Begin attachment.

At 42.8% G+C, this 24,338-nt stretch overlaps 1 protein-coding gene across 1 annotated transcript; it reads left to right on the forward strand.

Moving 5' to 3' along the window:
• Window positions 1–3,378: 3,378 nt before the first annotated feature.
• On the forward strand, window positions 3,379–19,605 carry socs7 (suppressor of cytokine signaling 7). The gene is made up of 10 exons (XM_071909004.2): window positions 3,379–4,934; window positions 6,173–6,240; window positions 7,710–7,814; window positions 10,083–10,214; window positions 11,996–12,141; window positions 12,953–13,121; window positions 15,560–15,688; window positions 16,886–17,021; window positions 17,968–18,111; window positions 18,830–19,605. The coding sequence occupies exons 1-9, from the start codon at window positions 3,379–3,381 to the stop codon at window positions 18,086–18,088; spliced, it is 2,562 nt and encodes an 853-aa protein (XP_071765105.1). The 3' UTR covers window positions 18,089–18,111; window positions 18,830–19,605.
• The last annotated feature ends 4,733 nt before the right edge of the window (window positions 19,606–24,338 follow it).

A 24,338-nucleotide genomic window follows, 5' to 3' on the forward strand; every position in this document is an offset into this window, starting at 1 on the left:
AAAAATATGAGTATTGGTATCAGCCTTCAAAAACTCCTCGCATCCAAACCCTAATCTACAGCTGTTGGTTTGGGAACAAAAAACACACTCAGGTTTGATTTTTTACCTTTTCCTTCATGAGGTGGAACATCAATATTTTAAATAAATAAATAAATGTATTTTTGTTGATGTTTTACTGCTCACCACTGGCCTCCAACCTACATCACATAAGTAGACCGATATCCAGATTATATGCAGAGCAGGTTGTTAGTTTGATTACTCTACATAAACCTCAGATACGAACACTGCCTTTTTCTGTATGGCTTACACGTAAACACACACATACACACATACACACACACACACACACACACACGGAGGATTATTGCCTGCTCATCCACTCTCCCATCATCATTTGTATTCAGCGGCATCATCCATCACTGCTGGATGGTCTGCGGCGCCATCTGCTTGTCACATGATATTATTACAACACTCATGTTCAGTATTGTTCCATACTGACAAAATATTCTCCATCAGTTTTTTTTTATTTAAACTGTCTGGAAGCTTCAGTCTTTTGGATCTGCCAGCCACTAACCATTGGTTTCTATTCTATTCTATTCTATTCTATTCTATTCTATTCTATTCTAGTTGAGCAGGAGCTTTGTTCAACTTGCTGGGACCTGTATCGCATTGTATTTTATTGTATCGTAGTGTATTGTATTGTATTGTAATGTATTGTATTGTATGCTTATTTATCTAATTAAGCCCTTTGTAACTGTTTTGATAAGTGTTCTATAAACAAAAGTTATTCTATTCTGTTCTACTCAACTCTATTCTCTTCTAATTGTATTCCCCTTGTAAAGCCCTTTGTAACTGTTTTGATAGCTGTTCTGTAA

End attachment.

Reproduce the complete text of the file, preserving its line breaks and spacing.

At 42.8% G+C, this 24,338-nt stretch overlaps 1 protein-coding gene across 1 annotated transcript; it reads left to right on the forward strand.

Moving 5' to 3' along the window:
• Window positions 1–3,378: 3,378 nt before the first annotated feature.
• On the forward strand, window positions 3,379–19,605 carry socs7 (suppressor of cytokine signaling 7). The gene is made up of 10 exons (XM_071909004.2): window positions 3,379–4,934; window positions 6,173–6,240; window positions 7,710–7,814; window positions 10,083–10,214; window positions 11,996–12,141; window positions 12,953–13,121; window positions 15,560–15,688; window positions 16,886–17,021; window positions 17,968–18,111; window positions 18,830–19,605. The coding sequence occupies exons 1-9, from the start codon at window positions 3,379–3,381 to the stop codon at window positions 18,086–18,088; spliced, it is 2,562 nt and encodes an 853-aa protein (XP_071765105.1). The 3' UTR covers window positions 18,089–18,111; window positions 18,830–19,605.
• The last annotated feature ends 4,733 nt before the right edge of the window (window positions 19,606–24,338 follow it).

A 24,338-nucleotide genomic window follows, 5' to 3' on the forward strand; every position in this document is an offset into this window, starting at 1 on the left:
AAAAATATGAGTATTGGTATCAGCCTTCAAAAACTCCTCGCATCCAAACCCTAATCTACAGCTGTTGGTTTGGGAACAAAAAACACACTCAGGTTTGATTTTTTACCTTTTCCTTCATGAGGTGGAACATCAATATTTTAAATAAATAAATAAATGTATTTTTGTTGATGTTTTACTGCTCACCACTGGCCTCCAACCTACATCACATAAGTAGACCGATATCCAGATTATATGCAGAGCAGGTTGTTAGTTTGATTACTCTACATAAACCTCAGATACGAACACTGCCTTTTTCTGTATGGCTTACACGTAAACACACACATACACACATACACACACACACACACACACACACGGAGGATTATTGCCTGCTCATCCACTCTCCCATCATCATTTGTATTCAGCGGCATCATCCATCACTGCTGGATGGTCTGCGGCGCCATCTGCTTGTCACATGATATTATTACAACACTCATGTTCAGTATTGTTCCATACTGACAAAATATTCTCCATCAGTTTTTTTTTATTTAAACTGTCTGGAAGCTTCAGTCTTTTGGATCTGCCAGCCACTAACCATTGGTTTCTATTCTATTCTATTCTATTCTATTCTATTCTATTCTATTCTAGTTGAGCAGGAGCTTTGTTCAACTTGCTGGGACCTGTATCGCATTGTATTTTATTGTATCGTAGTGTATTGTATTGTATTGTAATGTATTGTATTGTATGCTTATTTATCTAATTAAGCCCTTTGTAACTGTTTTGATAAGTGTTCTATAAACAAAAGTTATTCTATTCTGTTCTACTCAACTCTATTCTCTTCTAATTGTATTCCCCTTGTAAAGCCCTTTGTAACTGTTTTGATAGCTGTTCTGTAA